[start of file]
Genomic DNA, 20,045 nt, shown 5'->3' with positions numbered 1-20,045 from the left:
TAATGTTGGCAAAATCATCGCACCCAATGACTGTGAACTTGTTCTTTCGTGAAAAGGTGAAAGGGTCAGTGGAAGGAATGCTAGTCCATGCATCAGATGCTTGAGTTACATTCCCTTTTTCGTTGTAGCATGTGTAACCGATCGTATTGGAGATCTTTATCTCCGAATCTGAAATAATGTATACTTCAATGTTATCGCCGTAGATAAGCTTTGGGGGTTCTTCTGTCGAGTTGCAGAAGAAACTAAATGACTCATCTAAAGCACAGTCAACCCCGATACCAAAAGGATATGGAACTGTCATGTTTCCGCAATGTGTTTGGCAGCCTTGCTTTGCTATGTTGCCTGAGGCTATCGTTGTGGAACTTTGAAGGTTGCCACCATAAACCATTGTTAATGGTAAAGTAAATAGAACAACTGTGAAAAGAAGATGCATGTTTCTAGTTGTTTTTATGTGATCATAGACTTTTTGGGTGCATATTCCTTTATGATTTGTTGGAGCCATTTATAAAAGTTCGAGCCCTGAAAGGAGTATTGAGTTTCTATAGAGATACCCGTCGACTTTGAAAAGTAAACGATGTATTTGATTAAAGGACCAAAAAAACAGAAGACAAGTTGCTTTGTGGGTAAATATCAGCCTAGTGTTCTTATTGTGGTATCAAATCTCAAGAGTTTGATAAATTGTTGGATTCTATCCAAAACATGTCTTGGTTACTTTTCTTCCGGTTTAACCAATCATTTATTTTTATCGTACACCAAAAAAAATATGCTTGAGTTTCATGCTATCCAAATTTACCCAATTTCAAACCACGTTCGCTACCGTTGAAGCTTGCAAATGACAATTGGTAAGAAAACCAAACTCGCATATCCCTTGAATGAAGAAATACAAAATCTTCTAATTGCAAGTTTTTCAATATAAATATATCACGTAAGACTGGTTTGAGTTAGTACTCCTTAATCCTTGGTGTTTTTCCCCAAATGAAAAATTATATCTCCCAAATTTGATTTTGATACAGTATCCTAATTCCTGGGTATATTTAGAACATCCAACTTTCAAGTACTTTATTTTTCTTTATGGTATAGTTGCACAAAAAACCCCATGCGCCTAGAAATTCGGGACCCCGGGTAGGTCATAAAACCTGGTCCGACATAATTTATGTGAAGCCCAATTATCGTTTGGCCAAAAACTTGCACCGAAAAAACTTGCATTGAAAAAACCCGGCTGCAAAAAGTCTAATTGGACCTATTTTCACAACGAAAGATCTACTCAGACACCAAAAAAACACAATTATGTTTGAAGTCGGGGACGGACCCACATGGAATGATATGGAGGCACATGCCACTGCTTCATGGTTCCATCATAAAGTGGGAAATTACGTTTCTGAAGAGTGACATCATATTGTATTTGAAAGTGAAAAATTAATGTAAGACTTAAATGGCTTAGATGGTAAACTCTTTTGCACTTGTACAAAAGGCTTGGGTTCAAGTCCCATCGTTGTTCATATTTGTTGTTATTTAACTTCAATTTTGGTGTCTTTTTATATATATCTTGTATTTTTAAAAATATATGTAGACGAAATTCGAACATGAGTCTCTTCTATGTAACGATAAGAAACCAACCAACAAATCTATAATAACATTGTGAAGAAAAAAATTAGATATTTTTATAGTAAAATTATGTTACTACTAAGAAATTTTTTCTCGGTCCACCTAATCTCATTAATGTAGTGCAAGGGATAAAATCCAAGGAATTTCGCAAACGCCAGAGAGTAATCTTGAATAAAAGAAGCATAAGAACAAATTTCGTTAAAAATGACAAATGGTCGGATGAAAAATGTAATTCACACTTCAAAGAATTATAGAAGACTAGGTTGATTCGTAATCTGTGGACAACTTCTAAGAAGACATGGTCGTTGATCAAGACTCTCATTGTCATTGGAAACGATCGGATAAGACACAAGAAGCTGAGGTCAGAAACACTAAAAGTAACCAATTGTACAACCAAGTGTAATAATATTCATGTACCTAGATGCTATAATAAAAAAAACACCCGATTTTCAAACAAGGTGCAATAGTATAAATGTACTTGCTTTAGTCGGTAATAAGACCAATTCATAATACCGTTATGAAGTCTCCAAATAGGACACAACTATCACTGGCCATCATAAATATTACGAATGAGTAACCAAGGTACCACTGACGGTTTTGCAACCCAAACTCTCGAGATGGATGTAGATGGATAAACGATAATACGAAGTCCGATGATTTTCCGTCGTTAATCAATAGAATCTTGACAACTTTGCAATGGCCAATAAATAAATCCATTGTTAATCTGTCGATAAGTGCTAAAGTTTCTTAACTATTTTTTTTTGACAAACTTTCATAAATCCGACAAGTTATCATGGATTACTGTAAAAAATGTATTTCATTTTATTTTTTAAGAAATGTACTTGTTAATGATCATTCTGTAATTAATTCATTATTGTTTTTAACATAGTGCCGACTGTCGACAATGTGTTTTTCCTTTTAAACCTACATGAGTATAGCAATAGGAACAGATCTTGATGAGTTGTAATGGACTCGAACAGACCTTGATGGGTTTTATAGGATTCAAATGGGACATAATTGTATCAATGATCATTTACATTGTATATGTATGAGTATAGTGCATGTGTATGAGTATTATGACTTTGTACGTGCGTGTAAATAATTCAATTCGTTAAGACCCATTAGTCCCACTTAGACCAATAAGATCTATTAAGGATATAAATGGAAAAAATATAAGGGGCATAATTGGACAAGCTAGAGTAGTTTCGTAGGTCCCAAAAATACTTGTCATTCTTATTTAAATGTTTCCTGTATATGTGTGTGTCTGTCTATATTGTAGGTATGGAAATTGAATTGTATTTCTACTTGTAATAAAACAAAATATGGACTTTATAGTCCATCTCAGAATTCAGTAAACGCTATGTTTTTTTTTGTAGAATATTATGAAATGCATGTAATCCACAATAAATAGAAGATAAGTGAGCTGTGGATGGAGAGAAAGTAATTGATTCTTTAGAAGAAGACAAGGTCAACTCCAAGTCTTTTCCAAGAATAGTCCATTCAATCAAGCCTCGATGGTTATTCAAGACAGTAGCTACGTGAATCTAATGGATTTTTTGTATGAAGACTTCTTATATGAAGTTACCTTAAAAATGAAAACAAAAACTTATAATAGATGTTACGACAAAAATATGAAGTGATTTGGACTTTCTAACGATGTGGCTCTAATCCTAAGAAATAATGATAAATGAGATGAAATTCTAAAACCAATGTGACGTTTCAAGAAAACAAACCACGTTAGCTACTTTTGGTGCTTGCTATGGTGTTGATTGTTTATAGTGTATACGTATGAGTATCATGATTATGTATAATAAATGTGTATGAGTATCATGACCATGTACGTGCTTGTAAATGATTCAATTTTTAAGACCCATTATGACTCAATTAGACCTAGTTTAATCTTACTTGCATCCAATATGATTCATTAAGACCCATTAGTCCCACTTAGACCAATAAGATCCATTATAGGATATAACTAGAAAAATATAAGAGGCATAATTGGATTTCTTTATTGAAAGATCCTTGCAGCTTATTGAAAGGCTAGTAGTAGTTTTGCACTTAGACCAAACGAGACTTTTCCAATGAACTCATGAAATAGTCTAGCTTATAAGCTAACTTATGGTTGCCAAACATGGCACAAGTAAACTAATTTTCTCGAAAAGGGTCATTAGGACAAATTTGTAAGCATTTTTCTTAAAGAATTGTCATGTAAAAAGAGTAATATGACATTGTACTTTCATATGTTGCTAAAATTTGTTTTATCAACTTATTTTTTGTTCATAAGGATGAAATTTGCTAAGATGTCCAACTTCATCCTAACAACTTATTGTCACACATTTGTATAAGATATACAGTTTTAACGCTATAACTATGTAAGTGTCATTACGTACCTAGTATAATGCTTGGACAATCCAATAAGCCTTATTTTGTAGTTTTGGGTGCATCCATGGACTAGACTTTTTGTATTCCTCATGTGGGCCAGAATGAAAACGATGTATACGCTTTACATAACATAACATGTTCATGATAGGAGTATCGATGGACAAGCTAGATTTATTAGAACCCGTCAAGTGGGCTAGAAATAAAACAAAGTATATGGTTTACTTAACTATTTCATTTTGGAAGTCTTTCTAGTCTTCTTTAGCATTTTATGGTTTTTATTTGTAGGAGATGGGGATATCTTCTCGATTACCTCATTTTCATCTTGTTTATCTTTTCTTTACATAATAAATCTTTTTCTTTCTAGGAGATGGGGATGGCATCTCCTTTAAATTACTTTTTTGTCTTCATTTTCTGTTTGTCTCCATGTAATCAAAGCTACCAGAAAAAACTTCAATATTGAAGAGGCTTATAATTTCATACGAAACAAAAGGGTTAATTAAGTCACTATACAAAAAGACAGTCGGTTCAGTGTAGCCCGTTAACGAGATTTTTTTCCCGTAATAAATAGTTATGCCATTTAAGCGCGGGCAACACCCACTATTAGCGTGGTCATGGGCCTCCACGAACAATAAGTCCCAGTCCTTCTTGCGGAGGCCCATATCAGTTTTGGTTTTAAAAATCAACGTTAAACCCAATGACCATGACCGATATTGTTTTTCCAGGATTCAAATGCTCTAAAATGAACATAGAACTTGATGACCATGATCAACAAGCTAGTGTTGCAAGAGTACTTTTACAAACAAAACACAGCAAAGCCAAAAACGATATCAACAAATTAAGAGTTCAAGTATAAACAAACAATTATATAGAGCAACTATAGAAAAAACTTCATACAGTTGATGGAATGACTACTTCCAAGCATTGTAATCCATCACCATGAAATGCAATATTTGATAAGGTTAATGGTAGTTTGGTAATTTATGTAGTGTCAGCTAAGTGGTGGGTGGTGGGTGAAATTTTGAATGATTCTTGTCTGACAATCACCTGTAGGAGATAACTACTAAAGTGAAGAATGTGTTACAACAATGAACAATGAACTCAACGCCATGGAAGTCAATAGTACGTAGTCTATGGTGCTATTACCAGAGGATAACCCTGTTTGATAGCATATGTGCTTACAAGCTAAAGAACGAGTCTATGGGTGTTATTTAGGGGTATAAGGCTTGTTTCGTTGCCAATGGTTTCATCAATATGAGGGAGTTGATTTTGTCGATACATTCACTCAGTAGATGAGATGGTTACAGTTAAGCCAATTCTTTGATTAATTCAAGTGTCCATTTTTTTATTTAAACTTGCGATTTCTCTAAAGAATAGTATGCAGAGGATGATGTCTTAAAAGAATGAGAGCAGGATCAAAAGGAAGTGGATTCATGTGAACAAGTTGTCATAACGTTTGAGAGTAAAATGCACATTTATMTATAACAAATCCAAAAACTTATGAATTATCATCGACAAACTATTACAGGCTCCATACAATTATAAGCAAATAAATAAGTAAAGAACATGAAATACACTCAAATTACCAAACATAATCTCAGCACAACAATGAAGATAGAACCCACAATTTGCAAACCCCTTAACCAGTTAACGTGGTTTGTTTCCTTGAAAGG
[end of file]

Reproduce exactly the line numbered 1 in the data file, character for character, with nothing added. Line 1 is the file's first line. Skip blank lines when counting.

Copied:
Genomic DNA, 20,045 nt, shown 5'->3' with positions numbered 1-20,045 from the left: